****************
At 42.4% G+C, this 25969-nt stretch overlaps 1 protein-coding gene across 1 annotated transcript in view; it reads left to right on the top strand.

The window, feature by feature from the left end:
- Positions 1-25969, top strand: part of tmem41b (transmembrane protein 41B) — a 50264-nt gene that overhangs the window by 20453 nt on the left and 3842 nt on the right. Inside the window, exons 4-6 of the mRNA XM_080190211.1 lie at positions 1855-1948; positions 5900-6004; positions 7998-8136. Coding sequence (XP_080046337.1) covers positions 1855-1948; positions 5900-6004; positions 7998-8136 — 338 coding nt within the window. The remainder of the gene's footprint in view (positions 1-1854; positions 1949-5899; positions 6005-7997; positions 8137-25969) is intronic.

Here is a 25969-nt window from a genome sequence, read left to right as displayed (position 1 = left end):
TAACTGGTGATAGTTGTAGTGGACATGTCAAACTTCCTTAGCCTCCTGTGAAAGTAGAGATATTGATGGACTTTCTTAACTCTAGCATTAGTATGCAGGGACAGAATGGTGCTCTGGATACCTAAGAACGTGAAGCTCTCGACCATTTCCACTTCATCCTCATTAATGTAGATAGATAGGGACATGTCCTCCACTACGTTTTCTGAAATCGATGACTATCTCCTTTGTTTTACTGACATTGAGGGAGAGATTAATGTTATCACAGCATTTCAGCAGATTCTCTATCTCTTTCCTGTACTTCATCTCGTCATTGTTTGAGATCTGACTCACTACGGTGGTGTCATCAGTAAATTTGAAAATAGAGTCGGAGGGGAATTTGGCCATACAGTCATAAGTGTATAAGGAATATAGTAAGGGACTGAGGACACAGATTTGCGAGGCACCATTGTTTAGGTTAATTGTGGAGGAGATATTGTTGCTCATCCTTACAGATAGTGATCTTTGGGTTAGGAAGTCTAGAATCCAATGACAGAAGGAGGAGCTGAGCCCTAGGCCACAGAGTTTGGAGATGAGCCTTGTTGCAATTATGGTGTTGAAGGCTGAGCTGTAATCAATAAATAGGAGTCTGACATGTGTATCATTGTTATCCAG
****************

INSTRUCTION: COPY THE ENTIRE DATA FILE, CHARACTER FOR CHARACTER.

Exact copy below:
At 42.4% G+C, this 25969-nt stretch overlaps 1 protein-coding gene across 1 annotated transcript in view; it reads left to right on the top strand.

The window, feature by feature from the left end:
- Positions 1-25969, top strand: part of tmem41b (transmembrane protein 41B) — a 50264-nt gene that overhangs the window by 20453 nt on the left and 3842 nt on the right. Inside the window, exons 4-6 of the mRNA XM_080190211.1 lie at positions 1855-1948; positions 5900-6004; positions 7998-8136. Coding sequence (XP_080046337.1) covers positions 1855-1948; positions 5900-6004; positions 7998-8136 — 338 coding nt within the window. The remainder of the gene's footprint in view (positions 1-1854; positions 1949-5899; positions 6005-7997; positions 8137-25969) is intronic.

Here is a 25969-nt window from a genome sequence, read left to right as displayed (position 1 = left end):
TAACTGGTGATAGTTGTAGTGGACATGTCAAACTTCCTTAGCCTCCTGTGAAAGTAGAGATATTGATGGACTTTCTTAACTCTAGCATTAGTATGCAGGGACAGAATGGTGCTCTGGATACCTAAGAACGTGAAGCTCTCGACCATTTCCACTTCATCCTCATTAATGTAGATAGATAGGGACATGTCCTCCACTACGTTTTCTGAAATCGATGACTATCTCCTTTGTTTTACTGACATTGAGGGAGAGATTAATGTTATCACAGCATTTCAGCAGATTCTCTATCTCTTTCCTGTACTTCATCTCGTCATTGTTTGAGATCTGACTCACTACGGTGGTGTCATCAGTAAATTTGAAAATAGAGTCGGAGGGGAATTTGGCCATACAGTCATAAGTGTATAAGGAATATAGTAAGGGACTGAGGACACAGATTTGCGAGGCACCATTGTTTAGGTTAATTGTGGAGGAGATATTGTTGCTCATCCTTACAGATAGTGATCTTTGGGTTAGGAAGTCTAGAATCCAATGACAGAAGGAGGAGCTGAGCCCTAGGCCACAGAGTTTGGAGATGAGCCTTGTTGCAATTATGGTGTTGAAGGCTGAGCTGTAATCAATAAATAGGAGTCTGACATGTGTATCATTGTTATCCAG